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To mark Groundhog Day on 2 February, Dr James Walters of the Department of Film and Creative Writing revisits the 1993 film, and explores it’s resonance within the context of the Covid-19 pandemic.

‘Groundhog Day.’ The film’s title has achieved a status within contemporary culture that surely exceeded the ambitions and expectations Danny Rubin had when he wrote the story of a man trapped in an ever-repeating day, 2 February. Before Rubin’s script was realised onscreen through his collaboration with Harold Ramis, how many people had even heard of the Groundhog Day ceremony, or knew that it was held annually in Punxsutawney? Nevertheless, the phrase slipped very quickly into everyday life, employed to evoke feelings of derivative repetition from a seemingly endless list of topics including sport, entertainment, politics, war and, of course, the incessant drudgery of human existence. The widespread nature of these applications might remind us of Joseph Heller’s ‘Catch-22,’ an equivalent phrase that so potently captures an experience common to a great many of us. I wonder how many people who are familiar with Heller’s phrase have read his book. Perhaps we have reached that stage with ‘Groundhog Day’ now, whereby a growing number of people utter the words without having seen the film or having needed to.           

Repetition has become a curious feature of everyday life during the Covid-19 pandemic. Against the backdrop of tragic death and illness, we may have found ourselves guiltily regretting certain enforced repetitions as our lockdown worlds shrunk to the size of a daily exercise route, a weekly essential shopping journey or the same four walls for the stream of online video calls. Equally, we have missed the comfort of repetition as our friends and family have remained safely distanced; the lost routines of sitting, talking, laughing and embracing together felt more keenly with each passing day. For some, repetition has seeped into viewing choices and come to define them as favourite movies or television box sets are re-discovered and re-watched, their familiar pleasures somehow vital again.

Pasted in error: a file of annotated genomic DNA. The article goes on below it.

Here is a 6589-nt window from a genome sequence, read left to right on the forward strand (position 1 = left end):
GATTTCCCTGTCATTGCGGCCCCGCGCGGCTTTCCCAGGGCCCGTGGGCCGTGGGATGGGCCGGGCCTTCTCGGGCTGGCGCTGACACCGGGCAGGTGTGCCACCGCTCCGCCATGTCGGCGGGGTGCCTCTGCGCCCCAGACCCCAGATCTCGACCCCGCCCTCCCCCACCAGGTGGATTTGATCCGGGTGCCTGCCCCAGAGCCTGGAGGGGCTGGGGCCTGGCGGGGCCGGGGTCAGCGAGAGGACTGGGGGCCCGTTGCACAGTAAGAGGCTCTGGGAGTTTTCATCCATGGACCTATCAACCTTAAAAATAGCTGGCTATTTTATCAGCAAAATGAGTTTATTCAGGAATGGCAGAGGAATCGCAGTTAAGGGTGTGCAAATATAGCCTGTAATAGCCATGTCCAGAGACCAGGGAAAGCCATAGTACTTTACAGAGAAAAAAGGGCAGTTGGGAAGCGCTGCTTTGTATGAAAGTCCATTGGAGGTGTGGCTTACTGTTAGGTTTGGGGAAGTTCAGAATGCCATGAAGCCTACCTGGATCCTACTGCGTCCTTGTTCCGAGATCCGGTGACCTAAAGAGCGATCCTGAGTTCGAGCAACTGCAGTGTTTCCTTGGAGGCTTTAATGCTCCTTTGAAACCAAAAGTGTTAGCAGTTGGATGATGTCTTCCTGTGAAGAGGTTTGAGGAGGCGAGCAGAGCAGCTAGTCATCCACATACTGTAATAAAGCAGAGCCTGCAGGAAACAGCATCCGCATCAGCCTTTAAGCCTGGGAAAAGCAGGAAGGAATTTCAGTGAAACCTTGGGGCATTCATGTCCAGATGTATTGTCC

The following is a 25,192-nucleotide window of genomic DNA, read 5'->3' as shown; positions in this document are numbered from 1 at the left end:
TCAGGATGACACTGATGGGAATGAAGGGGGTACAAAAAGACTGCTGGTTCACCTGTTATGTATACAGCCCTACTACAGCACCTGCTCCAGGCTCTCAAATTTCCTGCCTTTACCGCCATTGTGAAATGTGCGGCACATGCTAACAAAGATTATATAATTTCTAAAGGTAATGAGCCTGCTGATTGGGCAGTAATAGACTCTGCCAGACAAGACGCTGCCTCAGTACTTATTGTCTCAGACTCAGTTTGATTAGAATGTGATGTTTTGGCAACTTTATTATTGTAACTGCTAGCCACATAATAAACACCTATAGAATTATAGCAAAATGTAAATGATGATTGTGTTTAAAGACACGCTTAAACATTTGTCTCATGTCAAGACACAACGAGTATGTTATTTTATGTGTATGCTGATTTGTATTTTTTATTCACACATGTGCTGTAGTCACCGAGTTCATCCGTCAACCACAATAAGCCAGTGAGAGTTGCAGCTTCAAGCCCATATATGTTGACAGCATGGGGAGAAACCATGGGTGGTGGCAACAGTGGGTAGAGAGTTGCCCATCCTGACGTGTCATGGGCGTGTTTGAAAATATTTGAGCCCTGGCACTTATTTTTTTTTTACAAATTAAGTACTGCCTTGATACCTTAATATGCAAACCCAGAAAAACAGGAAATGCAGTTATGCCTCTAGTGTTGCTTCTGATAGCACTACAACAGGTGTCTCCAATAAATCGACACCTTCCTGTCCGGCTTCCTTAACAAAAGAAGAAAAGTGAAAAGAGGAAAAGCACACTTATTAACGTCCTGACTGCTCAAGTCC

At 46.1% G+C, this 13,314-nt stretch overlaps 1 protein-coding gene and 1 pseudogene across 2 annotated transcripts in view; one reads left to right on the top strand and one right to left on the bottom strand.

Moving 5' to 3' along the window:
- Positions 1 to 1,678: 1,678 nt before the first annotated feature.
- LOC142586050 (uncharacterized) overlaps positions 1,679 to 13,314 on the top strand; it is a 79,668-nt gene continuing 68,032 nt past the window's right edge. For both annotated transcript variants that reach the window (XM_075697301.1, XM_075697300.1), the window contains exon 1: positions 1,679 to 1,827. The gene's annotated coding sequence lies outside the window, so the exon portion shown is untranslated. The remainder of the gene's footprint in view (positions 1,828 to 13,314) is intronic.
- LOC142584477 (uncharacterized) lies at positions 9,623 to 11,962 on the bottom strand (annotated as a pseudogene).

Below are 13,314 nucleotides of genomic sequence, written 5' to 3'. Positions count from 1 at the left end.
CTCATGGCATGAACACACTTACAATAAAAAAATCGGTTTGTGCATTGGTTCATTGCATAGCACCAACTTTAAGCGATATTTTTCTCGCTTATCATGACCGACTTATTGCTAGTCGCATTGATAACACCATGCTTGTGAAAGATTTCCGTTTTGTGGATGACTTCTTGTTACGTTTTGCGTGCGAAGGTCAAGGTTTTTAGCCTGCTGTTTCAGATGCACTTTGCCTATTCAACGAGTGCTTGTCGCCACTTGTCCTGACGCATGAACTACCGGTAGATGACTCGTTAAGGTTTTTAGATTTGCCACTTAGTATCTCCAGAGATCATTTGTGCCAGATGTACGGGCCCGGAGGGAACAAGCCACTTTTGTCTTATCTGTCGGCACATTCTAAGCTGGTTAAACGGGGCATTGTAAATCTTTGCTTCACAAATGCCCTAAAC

Revisiting Groundhog Day, a film so fundamentally about endless revisitation, seems to fit with these kinds of habits almost too well. The scene in which Phil (Bill Murray) watches Jeopardy in his pyjamas, knowing all the answers, shovelling popcorn into his mouth, acquires a peculiar resonance in lockdown when our viewing etiquette has the potential to mirror his so closely. I don’t suppose I’m alone in having revisited the film many times over the years. Watching it again now, I’m struck by a scene towards the end of the film, in which Phil sculpts Rita’s (Andie MacDowell) likeness in ice. It seems to be a moment that strongly connects the extraordinary futility of Phil’s endlessly repeating existence with the facets of ordinary life. If anyone carved that sculpture, it would eventually melt. If a new one was made, it would melt again. The material he chooses perhaps symbolises the impermanence of all human endeavour: whatever we build will inevitably fall. And yet, the moment celebrates that fact: crafting an object whose beauty is intensified by its transience. I don’t know what sets Phil free at the end of the film, but he is set free shortly after he carves something that connects his life to the lives of everyone. We all repeat ourselves and our efforts are always lost in time. 

The carving of Rita’s likeness in ice raises other questions. What do this couple see in each other? Phil recreates Rita as silent, passive, inanimate. It is an objectification. Is this how he sees her? Rita has no knowledge of Phil’s cyclical ordeal and will never know him as he knows her. What does she see? What future can they have together? Phil hints at a little uncertainty when, on the morning of 3 February, he declares they should live in Punxsutawney but ‘rent, to start.’ However, it’s possible that he may soon face the ethical question of whether he should be with Rita at all. Could they ever be equal? Would he have to tell her truth about himself, however ludicrous he seemed? Another phrase, which derives from a film and has come back into circulation, forms in my mind: Gaslighting. We might consider what we’d make of Phil if he kept his special knowledge of Rita secret in their relationship.

There’s a common perception of films, particularly Hollywood films, that their conclusions provide ‘closure’ for an audience. I wonder if this is ever true. Groundhog Day invites us to consider what the characters do next, after the credits have rolled, based on the hour and a half we’ve spent with them. Blessed with the power of human imagination, we can replay again and again all manner of new scenarios in our minds. Those thoughts will never be filmed, may never be told to anyone else. They are ephemeral and bereft of tangible purpose, gone like a phantom Groundhog Day. And yet, they are the essence of our enduring relationship with art on screen.